Spread Betting and Leverage

Spread Betting allows you to be involved in financial trading with a much smaller outlay than with other forms of financial trading including traditional share trading. This is because financial spread bets are a leveraged instrument. Financial Spread betters don’t buy the underlying asset they are speculating on, instead they speculate on the movement of the asset price. The movements in price positive or negative in percentage terms can be considerably larger than that of the initial stake. Spread bets are meant to be the instrument that provide traders with the most bang for their buck, with leverage allowing individuals to make a big profits or losses with only a modest initial outlay. 

Anyone who is currently speculating with spread betting is most probably quite significantly leveraged. Leverage involves either using borrowed money or using derivative instruments such as CFD’s or financial spread bets. These means that many Spread betting transactions require only a modest outlay in order to gain exposure to a much larger sum. A Spread bet that gave you £10,000 worth of exposure but only required an initial margin of £1,000 would make you levered 1:10. The extra £9,000 is being effectively lent to you by the Spread betting company and this is typically why you are charged on an overnight ‘rolling’ charge to keep the position open into the next day of trading. This interest is typically charged in accordance with some base rate, most typically the LIBOR. 

Your are still exposed to £10,000 worth of risk. However if the price of the instrument moves in your favor you will never need to deposit the additional £9,000. However, if things happen to move against you’ll have to provide the additional funds as needed or close the position. This is called a margin call. Making leverage a double edge sword helping you when things go in your favor and hurting you when they go against you. Using Spread Bets or CFD’s you will have at least 10 times exposure to price movements (some regulated CFD brokerages leverage up to 1:888).  Assuming ten times leverage and a buy order, if the price rises 10% the trader would have doubled his original capital, however if the price had fallen by 10% he would have wiped out and received a margin call. 

Imagine a situation where you had £500 deposited in your Spread betting account. And you were about to put down a £5 per point bet on a company whose shares where valued at 100p a share, if you were levered 1:10 then a 10% fall in that particular companies share price would wipe your account out. This demonstrates the importance of using leverage carefully, if you had only £500 in you account it would be much better to have only placed a £1 bet which would have only lost you £100 if the companies share price had fallen by 10%.  

The ultimate cost of higher leverage is higher potential losses, but it does come with the possibility of higher returns which is one reason so many people are attracted to trading leveraged financial products. Traditional investors who undertakes margin Share trading can expect to make huge profits during bull periods as the leverage would massively multiply his profits, but in bad years he would either have to accept huge losses or escape the markets. However the spread bettor has the option to trade both bull and bear periods due to the fact it’s easy to trade both long and short. While a margin stocks trader does have the option to short sell it is generally more costly as it involves borrowing stock often at quite a high rate of interest.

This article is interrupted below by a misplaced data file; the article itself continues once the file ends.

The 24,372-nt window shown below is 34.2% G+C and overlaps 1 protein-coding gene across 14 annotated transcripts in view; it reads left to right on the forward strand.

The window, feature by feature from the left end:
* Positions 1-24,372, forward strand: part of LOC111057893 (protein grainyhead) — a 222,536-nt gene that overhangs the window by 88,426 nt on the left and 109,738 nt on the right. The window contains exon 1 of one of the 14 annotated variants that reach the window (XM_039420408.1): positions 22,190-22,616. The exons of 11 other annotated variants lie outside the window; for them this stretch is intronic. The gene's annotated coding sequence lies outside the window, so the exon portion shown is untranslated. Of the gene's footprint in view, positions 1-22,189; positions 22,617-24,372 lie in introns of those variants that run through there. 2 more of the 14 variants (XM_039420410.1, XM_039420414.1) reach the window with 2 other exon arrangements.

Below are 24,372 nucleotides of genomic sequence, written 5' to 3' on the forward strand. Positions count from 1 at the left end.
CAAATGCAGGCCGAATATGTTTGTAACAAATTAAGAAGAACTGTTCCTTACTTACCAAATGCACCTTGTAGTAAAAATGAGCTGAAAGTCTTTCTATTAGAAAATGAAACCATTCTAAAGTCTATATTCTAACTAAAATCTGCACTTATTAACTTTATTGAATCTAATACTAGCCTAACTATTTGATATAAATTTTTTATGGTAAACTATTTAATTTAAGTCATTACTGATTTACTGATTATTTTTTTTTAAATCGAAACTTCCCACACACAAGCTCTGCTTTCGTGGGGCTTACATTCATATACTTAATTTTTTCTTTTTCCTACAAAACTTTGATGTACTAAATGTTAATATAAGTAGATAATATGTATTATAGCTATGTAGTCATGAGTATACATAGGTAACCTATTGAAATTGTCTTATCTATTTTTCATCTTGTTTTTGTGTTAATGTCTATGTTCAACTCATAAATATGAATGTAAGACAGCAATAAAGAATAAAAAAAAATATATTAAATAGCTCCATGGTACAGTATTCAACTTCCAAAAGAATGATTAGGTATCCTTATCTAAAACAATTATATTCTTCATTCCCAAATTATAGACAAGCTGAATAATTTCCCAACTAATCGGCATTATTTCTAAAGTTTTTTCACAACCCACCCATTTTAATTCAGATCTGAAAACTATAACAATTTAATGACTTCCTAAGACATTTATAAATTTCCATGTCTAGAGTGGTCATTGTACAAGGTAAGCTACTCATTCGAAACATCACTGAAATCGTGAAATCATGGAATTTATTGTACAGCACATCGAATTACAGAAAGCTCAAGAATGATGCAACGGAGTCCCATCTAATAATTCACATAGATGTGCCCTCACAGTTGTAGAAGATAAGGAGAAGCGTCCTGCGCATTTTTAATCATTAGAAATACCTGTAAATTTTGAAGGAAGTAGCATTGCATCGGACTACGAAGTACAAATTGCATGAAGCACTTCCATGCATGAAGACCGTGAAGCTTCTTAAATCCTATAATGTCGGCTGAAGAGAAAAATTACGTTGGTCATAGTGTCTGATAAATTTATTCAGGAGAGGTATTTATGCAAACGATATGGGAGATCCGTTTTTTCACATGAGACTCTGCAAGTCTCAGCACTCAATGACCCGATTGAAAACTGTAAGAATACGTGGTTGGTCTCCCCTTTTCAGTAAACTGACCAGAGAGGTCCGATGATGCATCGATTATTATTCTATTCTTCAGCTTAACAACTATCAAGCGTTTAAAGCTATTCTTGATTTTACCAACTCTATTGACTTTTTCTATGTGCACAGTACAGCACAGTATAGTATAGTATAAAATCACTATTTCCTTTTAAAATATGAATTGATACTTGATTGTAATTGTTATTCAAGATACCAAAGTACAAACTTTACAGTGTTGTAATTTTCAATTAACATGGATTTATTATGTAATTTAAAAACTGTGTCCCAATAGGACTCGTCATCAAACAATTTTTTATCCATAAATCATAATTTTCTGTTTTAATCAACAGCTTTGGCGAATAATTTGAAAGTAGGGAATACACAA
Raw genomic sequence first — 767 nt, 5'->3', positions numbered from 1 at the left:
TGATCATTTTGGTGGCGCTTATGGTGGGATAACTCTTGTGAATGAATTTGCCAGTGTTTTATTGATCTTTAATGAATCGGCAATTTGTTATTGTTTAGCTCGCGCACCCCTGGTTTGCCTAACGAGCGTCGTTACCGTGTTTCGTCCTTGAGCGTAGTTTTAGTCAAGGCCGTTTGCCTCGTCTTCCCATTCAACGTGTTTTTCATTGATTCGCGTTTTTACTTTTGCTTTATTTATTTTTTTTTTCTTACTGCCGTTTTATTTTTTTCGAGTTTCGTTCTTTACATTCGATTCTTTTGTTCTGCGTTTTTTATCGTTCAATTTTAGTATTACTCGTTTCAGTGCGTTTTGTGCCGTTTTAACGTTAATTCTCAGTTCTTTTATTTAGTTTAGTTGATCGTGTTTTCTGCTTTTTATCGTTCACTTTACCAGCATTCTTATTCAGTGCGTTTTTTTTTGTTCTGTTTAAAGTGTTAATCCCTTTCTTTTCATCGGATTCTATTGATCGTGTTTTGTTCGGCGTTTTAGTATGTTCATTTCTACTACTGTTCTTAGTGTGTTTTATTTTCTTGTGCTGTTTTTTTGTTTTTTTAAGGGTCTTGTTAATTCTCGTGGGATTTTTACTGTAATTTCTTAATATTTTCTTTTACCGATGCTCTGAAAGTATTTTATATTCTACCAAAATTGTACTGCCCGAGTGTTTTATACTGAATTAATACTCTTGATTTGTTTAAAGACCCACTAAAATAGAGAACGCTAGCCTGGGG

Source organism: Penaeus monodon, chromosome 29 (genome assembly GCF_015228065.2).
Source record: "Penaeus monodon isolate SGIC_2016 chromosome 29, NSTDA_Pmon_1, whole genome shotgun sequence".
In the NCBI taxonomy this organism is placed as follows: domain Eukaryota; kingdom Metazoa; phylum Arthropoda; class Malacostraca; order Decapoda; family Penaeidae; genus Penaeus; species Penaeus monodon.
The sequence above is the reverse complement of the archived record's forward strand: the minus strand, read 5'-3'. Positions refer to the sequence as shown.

Leverage can quickly wipe out your deposits, and this is why you should probably lean on the side of caution when its comes to how much leverage you expose yourself too. If you have only a £1000 in your account you probably want to limit the size of your spread bets to a couple of pounds. There are a number of different tools which can help you deal with the looming specter of highly levered losses. Both stop losses and guaranteed losses can help you set limits to your losses. But leveraged trading doesn’t necessarily need to be more risky if traders take the required precautionary measures. Leverage means that with a small additional deposit huge profits can be made for example, it may be possible to make a £1,000 profit from only having deposited £500 provided you have the required leverage and the position goes in your favor. Because of this there have been rare cases where people have been able to grow a £1,000 deposit into a million within the space of a couple of months. 

Leverage and risk shouldn’t be too much of a problem, as long as you keep the bets small as a total percentage of your capital. Implementing guaranteed stops and stop losses will also help you control the risks associated with high degrees of leverage. The real problem many will have with leverage is psychological there is always the temptation to ramp up the leverage in the hopes of making your losses back which can put your account on a real tilt and lead to even greater losses. Which is why setting trading limits is a very important aspect of trading and is something that everyone should do. 


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